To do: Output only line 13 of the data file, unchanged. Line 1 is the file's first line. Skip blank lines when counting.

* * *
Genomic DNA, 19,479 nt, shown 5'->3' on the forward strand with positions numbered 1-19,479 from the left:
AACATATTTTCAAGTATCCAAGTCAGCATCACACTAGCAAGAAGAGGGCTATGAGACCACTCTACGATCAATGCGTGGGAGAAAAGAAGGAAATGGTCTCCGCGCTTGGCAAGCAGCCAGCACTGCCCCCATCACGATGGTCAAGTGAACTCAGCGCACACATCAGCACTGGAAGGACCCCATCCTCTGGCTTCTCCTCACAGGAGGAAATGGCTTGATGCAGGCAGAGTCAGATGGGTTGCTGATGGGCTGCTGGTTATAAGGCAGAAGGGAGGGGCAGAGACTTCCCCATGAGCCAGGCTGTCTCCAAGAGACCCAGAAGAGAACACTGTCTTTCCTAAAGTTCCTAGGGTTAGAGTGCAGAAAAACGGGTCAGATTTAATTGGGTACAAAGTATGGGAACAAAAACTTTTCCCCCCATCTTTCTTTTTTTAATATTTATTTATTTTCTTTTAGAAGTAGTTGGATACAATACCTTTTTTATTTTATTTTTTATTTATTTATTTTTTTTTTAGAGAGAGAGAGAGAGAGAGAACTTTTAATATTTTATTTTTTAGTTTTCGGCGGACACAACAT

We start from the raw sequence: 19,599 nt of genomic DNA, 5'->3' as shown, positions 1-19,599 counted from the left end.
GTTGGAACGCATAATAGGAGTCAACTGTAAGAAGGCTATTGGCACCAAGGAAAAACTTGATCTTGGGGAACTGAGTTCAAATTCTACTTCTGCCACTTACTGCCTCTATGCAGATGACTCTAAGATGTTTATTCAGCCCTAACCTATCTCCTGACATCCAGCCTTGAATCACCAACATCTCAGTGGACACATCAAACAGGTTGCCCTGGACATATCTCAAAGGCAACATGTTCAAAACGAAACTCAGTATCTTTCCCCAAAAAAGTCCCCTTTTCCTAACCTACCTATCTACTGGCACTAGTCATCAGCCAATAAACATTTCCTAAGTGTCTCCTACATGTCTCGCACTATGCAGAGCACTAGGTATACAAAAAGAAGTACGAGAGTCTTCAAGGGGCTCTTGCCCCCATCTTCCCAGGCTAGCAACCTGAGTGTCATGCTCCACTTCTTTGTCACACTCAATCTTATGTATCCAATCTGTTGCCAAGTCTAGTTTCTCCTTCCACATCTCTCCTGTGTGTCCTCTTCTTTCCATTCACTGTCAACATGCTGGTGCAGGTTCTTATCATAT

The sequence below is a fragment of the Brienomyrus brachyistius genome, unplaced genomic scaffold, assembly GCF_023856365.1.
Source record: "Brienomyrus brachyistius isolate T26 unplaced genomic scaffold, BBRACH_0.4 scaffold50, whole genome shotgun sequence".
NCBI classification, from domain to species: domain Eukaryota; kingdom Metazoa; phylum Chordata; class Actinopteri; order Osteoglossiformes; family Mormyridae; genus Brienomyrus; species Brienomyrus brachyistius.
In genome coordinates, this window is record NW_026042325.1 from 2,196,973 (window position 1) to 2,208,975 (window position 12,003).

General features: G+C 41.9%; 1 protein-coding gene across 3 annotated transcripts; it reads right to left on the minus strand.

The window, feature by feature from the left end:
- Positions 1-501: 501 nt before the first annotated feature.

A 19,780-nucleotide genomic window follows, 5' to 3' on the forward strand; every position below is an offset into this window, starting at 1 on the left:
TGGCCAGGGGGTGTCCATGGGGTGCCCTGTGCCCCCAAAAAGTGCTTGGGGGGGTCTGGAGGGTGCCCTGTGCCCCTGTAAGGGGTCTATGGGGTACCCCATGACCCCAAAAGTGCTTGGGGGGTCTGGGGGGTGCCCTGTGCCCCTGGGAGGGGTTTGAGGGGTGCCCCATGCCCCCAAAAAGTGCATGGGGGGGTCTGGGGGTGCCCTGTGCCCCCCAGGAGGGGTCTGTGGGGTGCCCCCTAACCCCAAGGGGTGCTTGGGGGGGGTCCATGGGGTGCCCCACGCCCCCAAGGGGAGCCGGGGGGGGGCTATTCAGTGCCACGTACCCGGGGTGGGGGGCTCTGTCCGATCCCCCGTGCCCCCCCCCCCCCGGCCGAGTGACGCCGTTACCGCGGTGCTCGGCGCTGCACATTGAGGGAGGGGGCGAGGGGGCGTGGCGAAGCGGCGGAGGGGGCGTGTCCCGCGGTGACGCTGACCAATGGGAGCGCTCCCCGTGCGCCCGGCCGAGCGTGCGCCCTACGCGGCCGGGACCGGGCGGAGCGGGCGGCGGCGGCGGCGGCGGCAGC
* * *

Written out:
TGGCCAGGGGGTGTCCATGGGGTGCCCTGTGCCCCCAAAAAGTGCTTGGGGGGGTCTGGAGGGTGCCCTGTGCCCCTGTAAGGGGTCTATGGGGTACCCCATGACCCCAAAAGTGCTTGGGGGGTCTGGGGGGTGCCCTGTGCCCCTGGGAGGGGTTTGAGGGGTGCCCCATGCCCCCAAAAAGTGCATGGGGGGGTCTGGGGGTGCCCTGTGCCCCCCAGGAGGGGTCTGTGGGGTGCCCCCTAACCCCAAGGGGTGCTTGGGGGGGGTCCATGGGGTGCCCCACGCCCCCAAGGGGAGCCGGGGGGGGGCTATTCAGTGCCACGTACCCGGGGTGGGGGGCTCTGTCCGATCCCCCGTGCCCCCCCCCCCCCGGCCGAGTGACGCCGTTACCGCGGTGCTCGGCGCTGCACATTGAGGGAGGGGGCGAGGGGGCGTGGCGAAGCGGCGGAGGGGGCGTGTCCCGCGGTGACGCTGACCAATGGGAGCGCTCCCCGTGCGCCCGGCCGAGCGTGCGCCCTACGCGGCCGGGACCGGGCGGAGCGGGCGGCGGCGGCGGCGGCGGCAGC